Sunday, BBC One
The thing about Sherlock is that we have seen it all before, not simply in the endless adaptations of Arthur Conan Doyle’s stories, but in every other show that puts a premium on deductive thought yet finds it freakish: Poirot, Jonathan Creek, Dexter, House and, particularly since the show’s takeover by Sherlock’s co-creator, Steven Moffat, Doctor Who. What’s the difference? Only that it has never been done better. I watched last night with an increasing sense of privilege as the detective story so transcended its genre by virtue of its acting, casting, direction and, above all, writing, that it deserved to be considered alongside British TV drama’s highest achievements.
As its title, The Reichenbach Fall, warned, this was the episode in which the great detective was (apparently) killed alongside his great foe Moriarty. Given this was only the sixth episode of Holmes’s App age re-invention, it seemed shockingly early to subject Holmes to “a final problem”. Yet this finale was of a piece with the rest of the audacious second season’s stories, the first of which assaulted the sleuth’s chastity and the second his reason. Almost metaphysically, this third tore into his identity, as he was exposed as a fraud who solved crimes of his own making and had hired an actor as his enemy. One of the most unsettling of the brilliant Andrew Scott’s scenes as the loathsome Moriarty was when the villain pretended to be a cowardly Irish thesp named Richard Brook (a translation of Reichenbach)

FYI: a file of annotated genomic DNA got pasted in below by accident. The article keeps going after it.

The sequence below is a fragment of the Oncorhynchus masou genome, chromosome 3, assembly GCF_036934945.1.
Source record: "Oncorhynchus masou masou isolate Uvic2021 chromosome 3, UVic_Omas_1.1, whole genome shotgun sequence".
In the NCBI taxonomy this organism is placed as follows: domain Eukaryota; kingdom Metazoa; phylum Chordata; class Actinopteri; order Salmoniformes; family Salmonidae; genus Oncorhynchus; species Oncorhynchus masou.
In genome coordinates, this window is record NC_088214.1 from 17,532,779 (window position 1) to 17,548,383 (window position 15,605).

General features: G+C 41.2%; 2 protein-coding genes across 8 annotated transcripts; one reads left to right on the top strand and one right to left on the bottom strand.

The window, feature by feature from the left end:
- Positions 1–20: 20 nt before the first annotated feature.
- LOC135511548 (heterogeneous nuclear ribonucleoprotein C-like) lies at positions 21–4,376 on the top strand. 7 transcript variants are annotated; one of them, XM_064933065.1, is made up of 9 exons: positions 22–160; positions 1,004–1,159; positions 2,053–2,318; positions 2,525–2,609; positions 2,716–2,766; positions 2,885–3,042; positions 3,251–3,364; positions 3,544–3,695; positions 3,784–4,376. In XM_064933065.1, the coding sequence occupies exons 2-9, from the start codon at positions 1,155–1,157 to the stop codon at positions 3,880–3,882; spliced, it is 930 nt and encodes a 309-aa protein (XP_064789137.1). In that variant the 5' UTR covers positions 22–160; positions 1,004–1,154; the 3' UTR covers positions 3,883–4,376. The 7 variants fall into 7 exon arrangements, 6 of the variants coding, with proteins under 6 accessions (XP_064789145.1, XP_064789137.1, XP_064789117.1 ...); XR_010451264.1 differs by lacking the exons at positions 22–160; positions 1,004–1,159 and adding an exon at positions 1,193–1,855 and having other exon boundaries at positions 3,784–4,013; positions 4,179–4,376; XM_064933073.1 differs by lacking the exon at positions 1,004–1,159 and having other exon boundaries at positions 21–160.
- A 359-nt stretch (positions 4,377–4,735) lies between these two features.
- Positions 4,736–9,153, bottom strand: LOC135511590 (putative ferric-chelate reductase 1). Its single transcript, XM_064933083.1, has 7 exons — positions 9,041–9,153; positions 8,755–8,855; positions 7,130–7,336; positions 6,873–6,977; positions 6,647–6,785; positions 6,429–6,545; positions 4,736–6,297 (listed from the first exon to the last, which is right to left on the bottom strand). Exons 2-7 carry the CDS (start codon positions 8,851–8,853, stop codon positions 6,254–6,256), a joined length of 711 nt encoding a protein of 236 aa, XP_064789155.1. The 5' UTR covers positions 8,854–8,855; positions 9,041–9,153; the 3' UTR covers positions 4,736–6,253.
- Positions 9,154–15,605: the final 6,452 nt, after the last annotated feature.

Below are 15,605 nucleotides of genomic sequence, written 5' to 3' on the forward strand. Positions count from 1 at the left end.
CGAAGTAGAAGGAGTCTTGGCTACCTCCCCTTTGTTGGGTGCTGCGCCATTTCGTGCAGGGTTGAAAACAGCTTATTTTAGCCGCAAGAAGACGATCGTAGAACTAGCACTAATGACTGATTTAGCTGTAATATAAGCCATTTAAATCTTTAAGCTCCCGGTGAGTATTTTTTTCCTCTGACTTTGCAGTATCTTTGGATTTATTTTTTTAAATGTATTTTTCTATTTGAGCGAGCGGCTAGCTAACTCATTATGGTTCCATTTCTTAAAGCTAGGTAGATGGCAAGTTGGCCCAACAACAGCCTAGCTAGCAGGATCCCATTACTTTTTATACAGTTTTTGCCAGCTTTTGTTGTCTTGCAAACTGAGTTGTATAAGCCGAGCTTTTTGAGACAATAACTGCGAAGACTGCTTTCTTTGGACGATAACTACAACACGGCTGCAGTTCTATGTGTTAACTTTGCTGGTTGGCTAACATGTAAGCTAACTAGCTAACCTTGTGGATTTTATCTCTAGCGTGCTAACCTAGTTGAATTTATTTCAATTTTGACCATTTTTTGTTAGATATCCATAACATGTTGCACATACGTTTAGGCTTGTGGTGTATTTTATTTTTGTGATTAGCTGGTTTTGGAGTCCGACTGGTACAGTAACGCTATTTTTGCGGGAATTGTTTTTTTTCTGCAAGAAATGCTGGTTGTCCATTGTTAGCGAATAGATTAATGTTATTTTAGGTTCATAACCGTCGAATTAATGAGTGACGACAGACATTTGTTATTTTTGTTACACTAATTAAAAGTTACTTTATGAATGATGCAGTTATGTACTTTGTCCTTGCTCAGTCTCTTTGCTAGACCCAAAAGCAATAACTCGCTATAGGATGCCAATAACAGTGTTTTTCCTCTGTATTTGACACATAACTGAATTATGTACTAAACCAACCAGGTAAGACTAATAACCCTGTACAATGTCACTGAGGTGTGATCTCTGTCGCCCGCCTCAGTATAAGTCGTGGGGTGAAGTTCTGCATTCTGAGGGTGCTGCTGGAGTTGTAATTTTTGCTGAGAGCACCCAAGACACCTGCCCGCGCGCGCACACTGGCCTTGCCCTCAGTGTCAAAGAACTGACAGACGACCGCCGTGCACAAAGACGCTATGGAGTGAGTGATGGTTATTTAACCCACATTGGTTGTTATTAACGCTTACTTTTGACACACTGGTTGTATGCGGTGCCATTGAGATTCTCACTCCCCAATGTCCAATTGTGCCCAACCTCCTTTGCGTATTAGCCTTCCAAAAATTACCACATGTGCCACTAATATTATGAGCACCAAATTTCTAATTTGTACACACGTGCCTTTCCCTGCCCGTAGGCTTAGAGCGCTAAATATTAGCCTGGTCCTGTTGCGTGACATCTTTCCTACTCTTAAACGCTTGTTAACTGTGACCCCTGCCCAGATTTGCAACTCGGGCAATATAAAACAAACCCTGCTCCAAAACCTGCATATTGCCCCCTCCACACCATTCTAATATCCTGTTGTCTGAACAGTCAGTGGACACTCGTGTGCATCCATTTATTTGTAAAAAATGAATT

The evidence against Holmes’s authenticity accumulated like an avalanche and became so heavy that the episode threatened to turn in on itself and expose the last two seasons as a practical joke. Moffat, who traditionally writes the first episode of a Sherlock series, has with his Gallifreyan protagonist brought a hero back from the dead before. He must still be glad to have a year to work out how to explain Sherlock’s resurrection. Topping Steve Thompson’s script, clever, witty yet so heartfelt, will be an equal challenge.